Welcome, Nov 2010

By Wayne Hazzard

November 1, 2010, PUBLISHED BY IN DANCE

“It gets better,” the current phrase and theme to an online video campaign seeks to help lesbian, gay, bi-sexual, transgender, queer and questioning youth understand the choices and support structures in place when contemplating suicide or other destructive behaviors.

These three words can also be an ongoing pledge to our creative community when it comes to struggle. Such as: not getting that coveted job, receiving a grant reduction or a rejection letter, having less than stellar attendance at a show, getting no press, or maybe worse, being taken to task by a reviewer for not being entertaining enough or making poor music choices. Within any moment of struggle, the notion that things get better is not readily comforting. Yet when we review difficult times, change is invariable. The brilliance of the truism, that change is inevitable, is that it provides a new perspective, a chance to value our ideas, and more important, to value ourselves.

Communication and transparency are what I take away from the “It Gets Better” campaign. Feeling isolated within any community creates frustration and hurt, and it seems that one way out of being misunderstood is to find people to talk with, which is why topical clubs and groups form, and help to focus the discussion. Dancers’ Group hopes this publication and our services provide a similar collective voice that informs and supports the community.

While feeling other is not a new topic, it does affect each of us at some point in our lives. As a reality TV junky, there is much that these scripted situations depicting a variety of jobs—chef, housewife, designer, drag diva, artist—that allows me to engage with their stories through a revealed creative process [even if the scripts are highly edited]. These depicted scenarios, especially the triumph of an underdog or surprise friendship between those that don’t see eye-to-eye, illuminate the complexities inherent in any decision making process, whether adding lace to a skirt, or lavender to a fish sauce, pay tribute to the beauty of seemingly random ideas colliding and creating a never imagined wholeness. Making it work.

Are the steps required to move forward a matter of patience and perseverance? Is it just luck to survive the bullies in any field? There are no easy answers especially when it comes to conflicts that can end a career or a life. Overall, communication is the strongest strategy to cope with challenges, growth and change.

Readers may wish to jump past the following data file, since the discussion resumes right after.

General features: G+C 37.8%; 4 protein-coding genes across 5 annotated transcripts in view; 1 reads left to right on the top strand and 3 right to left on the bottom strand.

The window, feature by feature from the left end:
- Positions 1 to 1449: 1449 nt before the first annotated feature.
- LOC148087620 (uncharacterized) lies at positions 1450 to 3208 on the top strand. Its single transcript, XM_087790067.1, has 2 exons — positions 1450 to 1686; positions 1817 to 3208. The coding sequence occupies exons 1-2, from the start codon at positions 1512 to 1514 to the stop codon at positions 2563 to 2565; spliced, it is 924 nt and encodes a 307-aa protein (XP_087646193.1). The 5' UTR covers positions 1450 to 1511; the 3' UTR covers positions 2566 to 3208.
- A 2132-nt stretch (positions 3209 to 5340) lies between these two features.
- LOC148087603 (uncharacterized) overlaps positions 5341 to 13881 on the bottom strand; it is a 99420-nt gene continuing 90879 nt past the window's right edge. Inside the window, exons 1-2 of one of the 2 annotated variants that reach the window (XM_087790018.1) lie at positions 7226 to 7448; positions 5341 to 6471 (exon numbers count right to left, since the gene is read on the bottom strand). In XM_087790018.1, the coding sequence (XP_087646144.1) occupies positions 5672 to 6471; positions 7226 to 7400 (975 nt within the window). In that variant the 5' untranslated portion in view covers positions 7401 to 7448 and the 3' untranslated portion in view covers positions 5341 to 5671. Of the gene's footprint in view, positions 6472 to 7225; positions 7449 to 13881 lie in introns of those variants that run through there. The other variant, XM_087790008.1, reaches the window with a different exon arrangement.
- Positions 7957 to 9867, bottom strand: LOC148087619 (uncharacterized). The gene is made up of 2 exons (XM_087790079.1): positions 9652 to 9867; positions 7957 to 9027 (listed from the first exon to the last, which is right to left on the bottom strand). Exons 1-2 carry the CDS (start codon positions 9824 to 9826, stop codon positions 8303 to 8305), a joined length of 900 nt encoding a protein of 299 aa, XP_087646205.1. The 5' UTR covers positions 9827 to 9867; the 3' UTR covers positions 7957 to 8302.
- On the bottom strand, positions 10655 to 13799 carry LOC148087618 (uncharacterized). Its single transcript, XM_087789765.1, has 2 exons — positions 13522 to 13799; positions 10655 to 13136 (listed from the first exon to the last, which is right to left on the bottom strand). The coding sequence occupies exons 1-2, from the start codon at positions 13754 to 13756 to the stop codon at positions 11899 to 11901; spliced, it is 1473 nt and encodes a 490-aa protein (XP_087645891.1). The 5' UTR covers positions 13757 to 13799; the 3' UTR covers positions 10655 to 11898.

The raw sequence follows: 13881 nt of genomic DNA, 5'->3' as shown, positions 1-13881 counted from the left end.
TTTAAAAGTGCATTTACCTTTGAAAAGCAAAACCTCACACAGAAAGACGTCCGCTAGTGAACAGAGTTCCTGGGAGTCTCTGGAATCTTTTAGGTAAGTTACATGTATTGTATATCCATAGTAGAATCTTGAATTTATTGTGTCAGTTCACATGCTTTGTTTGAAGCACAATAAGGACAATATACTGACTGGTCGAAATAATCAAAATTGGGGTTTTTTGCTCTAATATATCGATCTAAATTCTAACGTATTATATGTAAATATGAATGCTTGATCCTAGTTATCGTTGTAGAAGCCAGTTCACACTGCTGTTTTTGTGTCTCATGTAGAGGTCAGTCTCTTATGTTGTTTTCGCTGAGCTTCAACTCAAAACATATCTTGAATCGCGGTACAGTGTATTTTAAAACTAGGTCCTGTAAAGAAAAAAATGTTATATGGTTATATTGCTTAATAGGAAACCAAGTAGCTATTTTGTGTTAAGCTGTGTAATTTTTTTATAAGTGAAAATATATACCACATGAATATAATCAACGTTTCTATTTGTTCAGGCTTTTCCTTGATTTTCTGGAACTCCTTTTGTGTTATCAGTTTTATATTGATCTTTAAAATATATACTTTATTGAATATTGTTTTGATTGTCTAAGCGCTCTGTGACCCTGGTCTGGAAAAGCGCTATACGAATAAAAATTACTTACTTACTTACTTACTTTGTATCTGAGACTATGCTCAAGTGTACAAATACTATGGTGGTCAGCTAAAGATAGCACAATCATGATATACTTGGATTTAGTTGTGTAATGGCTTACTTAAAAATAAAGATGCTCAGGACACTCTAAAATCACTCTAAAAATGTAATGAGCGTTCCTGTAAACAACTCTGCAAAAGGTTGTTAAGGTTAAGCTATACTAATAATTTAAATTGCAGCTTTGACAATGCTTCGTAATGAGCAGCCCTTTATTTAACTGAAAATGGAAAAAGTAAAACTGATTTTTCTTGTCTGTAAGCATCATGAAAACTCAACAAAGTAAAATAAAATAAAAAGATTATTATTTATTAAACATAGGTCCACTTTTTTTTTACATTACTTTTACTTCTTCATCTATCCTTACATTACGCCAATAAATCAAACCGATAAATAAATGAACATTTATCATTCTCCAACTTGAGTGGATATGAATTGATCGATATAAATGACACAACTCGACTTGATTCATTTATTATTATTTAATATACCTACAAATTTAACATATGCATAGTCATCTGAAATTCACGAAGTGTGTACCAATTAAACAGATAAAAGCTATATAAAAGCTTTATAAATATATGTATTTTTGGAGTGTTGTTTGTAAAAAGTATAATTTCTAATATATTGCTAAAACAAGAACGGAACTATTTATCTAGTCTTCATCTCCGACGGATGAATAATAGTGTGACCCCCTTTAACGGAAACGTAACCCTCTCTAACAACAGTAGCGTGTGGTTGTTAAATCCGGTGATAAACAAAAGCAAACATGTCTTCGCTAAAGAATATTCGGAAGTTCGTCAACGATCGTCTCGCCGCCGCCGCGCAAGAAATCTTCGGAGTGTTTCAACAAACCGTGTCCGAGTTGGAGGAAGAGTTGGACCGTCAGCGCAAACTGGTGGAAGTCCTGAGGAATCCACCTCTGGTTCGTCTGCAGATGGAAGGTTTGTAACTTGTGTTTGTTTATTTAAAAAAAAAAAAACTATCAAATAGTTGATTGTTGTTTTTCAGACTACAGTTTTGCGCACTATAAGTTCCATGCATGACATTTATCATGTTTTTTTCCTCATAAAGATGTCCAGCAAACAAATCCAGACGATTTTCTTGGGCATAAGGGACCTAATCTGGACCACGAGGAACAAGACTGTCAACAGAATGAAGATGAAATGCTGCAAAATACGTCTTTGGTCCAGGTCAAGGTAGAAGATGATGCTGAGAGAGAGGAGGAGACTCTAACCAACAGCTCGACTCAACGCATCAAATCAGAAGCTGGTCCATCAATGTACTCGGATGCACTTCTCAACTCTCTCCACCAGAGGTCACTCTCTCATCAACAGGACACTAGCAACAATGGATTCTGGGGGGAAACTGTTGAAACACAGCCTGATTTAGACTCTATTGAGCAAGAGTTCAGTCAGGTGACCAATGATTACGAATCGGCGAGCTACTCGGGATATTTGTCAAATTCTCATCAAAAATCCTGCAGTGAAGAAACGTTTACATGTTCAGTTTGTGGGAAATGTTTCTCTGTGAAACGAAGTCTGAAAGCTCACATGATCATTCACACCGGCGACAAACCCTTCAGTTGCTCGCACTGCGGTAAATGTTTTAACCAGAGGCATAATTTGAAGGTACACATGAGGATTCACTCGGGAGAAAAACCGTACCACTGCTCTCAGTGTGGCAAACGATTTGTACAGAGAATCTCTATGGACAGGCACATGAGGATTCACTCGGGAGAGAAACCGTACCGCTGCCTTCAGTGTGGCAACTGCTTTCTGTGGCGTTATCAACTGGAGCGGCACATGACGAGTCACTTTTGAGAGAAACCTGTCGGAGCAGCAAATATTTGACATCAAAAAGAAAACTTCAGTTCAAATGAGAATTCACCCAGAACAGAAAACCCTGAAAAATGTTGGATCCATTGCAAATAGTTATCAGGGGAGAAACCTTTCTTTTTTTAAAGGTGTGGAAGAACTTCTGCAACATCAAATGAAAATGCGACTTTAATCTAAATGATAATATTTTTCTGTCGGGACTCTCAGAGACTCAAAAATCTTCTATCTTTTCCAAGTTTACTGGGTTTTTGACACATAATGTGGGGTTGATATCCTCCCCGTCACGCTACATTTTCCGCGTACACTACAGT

Drawing on the recent, and you might even say expansive, space developments in our community, Dancers’ Group and Theatre Bay Area are literally counting venues, collecting data that will make it easier to find space to work in our extensive 11- county region. This new resource, housed under the Bay Area Performing Art Spaces website, will document the places where we rehearse, teach and present dance and theater in the Bay Area, with the goal of bringing visibility to every imaginable source for creation.

We live in a time of unparalleled access to information and people, what with blogs, websites, chat rooms, Facebook friends and even live groups, all keeping us aware of the powerful shifts occurring so that we stay current and connected. As you enjoy the variety of ideas within, join me in sharing stories with the potential to inspire and change. Within these conversations, look for the experiences that expand and engage.

As someone who makes me laugh and sees the best in herself and others, remember what RuPaul says, “If you can’t love yourself, how in the hell are you gonna love someone else.”


This article appeared in the November 2010 issue of In Dance.

Wayne Hazzard is a native Californian and as a co-founder is proud to continue his work with the Bay Area dance community as the executive director of Dancers’ Group. Hazzard is a leader in the service field who is known for his work with fiscal sponsorship and on new program development. Hazzard had a distinguished 20-year career performing the works of many notable choreographers including Ed Mock, June Watanabe, Emily Keeler, Aaron Osborne, Joe Goode and Margaret Jenkins. Coinciding with his life as a dancer, Hazzard has and continues to work as an advocate for dance.